Ah, hashtags. Those mysterious words and phrases stuck together behind a number sign, yet containing no numeric characters or punctuation. When I talk to people about social media, many express that they just don’t get hashtags at all–they don’t even understand the supposed purpose. Others get the gist, but not how to effectively use them. I’ll try to speak to both of these groups here. (If you already know all this, well, that’s what you get for reading a social media services companies blog post entitled “#Hashtag 101.”)
Hashtags are basically keywords. They are a way of organizing information and making your social media posts searchable by others looking for content like whatever you posted.
Note: People often use hashtags in a more humorous or otherwise expressionistic manner, tagging a tweet with a hashtag no one is else is likely using or will search (eg a Tweet: “Where did all the cookies go? #IAteThemAllBwahahahahahahahah”). As I’ve said before, do you, and let your creative flag fly, and etc, but that kind of hashtag use is not the focus of this post.
Hashtags are used slightly differently on different platforms, and today we’re talking about the platform on which they really took off: twitter.
On twitter, they are generally used to organize conversations or livetweet events. If you are watching a presidential debate, there is probably an official or quasi-official hashtag people are using to share thoughts or live tweet their viewing experience, so others watching the same thing can see what others are saying. The same goes for all sorts of other events, or “trending topics,” or lesser-covered news stories people are trying to signal boost, or political/informational campaigns, or pretty much anything you can imagine that people might want to talk about with strangers on twitter. You can search a hashtag and see a constantly updated feed of everything people are posting on it. With various third party apps like tweetdeck, you can save a hashtag search and dedicate a column to keeping you up to date on what people are saying about about #feelthebern or #dumptrump or #xmen or #WHATEVER.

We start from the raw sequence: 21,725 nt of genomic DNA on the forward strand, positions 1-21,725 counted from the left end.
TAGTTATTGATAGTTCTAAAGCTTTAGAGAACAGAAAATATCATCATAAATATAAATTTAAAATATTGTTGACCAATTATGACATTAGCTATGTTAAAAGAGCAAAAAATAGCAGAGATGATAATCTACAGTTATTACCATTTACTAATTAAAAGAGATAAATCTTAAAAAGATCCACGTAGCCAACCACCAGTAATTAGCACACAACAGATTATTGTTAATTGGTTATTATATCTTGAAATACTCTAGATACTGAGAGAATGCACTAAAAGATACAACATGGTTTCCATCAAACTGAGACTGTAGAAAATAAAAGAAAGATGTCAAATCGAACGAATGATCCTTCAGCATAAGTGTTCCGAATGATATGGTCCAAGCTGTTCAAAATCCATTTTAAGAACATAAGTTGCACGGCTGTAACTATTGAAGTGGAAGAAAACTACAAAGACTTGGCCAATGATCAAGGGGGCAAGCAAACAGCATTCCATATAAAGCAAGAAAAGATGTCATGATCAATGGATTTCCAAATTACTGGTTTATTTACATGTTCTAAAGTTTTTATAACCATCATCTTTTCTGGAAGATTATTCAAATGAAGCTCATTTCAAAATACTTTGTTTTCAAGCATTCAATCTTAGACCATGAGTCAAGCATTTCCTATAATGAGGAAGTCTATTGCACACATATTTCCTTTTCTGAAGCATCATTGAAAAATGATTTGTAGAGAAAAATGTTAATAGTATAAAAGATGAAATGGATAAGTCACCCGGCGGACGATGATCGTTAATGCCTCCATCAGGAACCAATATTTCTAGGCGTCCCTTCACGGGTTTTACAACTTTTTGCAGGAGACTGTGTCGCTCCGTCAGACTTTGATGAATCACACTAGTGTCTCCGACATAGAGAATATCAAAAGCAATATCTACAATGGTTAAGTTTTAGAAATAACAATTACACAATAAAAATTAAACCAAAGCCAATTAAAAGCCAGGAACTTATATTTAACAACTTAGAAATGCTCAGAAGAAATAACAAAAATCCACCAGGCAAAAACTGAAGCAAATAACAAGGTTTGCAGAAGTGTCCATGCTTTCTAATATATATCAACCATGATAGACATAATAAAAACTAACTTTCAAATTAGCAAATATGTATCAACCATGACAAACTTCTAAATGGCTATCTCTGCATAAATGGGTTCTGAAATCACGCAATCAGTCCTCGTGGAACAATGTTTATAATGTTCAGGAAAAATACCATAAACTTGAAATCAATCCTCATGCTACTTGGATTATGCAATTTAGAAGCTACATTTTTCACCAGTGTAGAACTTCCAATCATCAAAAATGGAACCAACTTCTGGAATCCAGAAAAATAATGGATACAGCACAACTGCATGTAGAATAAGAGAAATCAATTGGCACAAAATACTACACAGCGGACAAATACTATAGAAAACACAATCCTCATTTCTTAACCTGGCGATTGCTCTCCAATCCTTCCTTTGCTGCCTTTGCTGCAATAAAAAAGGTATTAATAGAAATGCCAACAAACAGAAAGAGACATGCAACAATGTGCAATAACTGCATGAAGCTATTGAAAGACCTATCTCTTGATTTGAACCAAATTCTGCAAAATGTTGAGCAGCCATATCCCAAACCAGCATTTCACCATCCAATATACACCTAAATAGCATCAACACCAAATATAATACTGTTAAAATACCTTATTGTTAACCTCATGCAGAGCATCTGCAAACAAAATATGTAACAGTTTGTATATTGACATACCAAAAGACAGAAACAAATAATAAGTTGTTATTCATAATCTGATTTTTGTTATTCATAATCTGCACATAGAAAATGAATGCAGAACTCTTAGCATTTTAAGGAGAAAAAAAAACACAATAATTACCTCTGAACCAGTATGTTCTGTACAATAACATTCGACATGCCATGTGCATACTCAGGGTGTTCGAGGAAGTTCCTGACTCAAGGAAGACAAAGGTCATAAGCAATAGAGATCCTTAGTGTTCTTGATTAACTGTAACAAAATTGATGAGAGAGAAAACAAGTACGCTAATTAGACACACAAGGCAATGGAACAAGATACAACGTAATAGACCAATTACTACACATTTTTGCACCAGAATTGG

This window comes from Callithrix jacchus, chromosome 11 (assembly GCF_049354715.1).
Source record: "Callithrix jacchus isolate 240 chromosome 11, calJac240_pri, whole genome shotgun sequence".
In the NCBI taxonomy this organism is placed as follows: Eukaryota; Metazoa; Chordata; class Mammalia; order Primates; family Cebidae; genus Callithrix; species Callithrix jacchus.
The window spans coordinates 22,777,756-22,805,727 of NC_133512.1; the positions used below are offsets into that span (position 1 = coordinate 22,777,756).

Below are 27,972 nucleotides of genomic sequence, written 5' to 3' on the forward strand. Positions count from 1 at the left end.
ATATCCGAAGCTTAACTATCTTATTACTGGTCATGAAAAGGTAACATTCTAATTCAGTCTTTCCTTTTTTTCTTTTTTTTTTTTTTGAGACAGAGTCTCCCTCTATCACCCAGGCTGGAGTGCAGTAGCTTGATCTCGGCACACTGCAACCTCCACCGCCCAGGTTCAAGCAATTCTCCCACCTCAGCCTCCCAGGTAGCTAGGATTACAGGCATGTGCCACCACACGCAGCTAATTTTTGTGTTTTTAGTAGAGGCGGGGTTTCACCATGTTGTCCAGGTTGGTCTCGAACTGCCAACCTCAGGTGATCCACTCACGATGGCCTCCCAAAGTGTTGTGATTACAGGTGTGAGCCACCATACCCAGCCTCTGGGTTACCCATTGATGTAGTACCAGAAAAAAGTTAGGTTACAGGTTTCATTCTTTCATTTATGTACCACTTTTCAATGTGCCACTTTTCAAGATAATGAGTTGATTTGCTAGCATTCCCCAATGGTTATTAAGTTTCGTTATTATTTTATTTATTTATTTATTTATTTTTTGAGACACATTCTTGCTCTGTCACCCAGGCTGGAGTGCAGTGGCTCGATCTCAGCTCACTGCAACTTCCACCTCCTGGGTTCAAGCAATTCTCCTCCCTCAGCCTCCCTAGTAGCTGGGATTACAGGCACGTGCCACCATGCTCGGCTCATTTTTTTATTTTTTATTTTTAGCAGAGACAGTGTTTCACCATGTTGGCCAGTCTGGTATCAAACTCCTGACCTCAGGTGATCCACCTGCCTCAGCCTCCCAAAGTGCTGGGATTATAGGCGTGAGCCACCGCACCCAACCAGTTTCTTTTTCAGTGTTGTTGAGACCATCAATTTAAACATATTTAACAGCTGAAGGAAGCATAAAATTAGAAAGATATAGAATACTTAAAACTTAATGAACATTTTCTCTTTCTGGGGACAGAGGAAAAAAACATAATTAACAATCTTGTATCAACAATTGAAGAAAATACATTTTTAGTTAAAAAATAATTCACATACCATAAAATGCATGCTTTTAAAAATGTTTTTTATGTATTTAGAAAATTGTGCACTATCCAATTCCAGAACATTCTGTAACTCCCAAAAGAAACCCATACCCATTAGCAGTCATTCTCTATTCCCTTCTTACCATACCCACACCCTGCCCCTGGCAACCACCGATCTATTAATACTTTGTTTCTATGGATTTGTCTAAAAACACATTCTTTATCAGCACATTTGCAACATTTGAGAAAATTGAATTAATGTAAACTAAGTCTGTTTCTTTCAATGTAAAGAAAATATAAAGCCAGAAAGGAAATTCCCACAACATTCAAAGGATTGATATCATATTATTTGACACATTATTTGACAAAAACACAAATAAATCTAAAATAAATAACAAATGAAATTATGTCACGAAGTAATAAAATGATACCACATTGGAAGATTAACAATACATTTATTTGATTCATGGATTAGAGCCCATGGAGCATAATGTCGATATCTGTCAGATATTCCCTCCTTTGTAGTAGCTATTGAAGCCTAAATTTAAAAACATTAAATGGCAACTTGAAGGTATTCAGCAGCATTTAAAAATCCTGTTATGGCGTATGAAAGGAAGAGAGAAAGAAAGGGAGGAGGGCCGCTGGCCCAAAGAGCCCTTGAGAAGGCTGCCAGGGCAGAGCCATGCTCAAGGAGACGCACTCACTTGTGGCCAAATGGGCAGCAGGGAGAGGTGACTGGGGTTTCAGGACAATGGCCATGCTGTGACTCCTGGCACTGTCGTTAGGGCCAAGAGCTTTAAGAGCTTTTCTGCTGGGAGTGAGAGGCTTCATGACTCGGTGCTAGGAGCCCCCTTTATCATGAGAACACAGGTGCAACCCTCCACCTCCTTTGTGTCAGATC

There are many ways to use hashtags to promote your projects. One is to jump in on relevant, existing hashtag conversations–just make sure you read the word “relevant” in that sentence and take it in. Don’t SPAM! Not on hashtags, not anywhere. People don’t like it. Be respectful, be appropriate,and make sure you’re interjecting something of value. Check out what’s “trending” for ideas.
You may also want to create and try to popularize your own hashtag in order to increase awareness of your brand, project, issue, initiative, etc, or to help facilitate an online event. #FridayNightHorror, for example, is an ongoing event wherein horror fans watch a (usually easily streamable) film at the same time and talk about it on twitter, finding each other via the hashtag. Same could go for a campaign, or concert, or whatever you want to do that involves organizing people online.
One thing you DON’T want to do on twitter is overuse hashtags. It eats up your limited character allowance, it’s tacky, and it’s ineffective. You probably don’t want to use more than one (or AT MOST two) hashtags on a given post, so choose ones that will connect you to the right audience. Use ACTIVE hashtags that other people are actually using in an interactive way. Not sure if a particular one fits the bill? Search it! And, as always, play around, experiment, keep track of what works and keep doing that. Find your own hashtag path and make the tool work for you.
Have more questions about how to hashtag, or want someone to deal with them for you? Hit us up here at 4MC. Whether you want advice to better DIY or would prefer to just leave it to the pros, we’ve got you covered.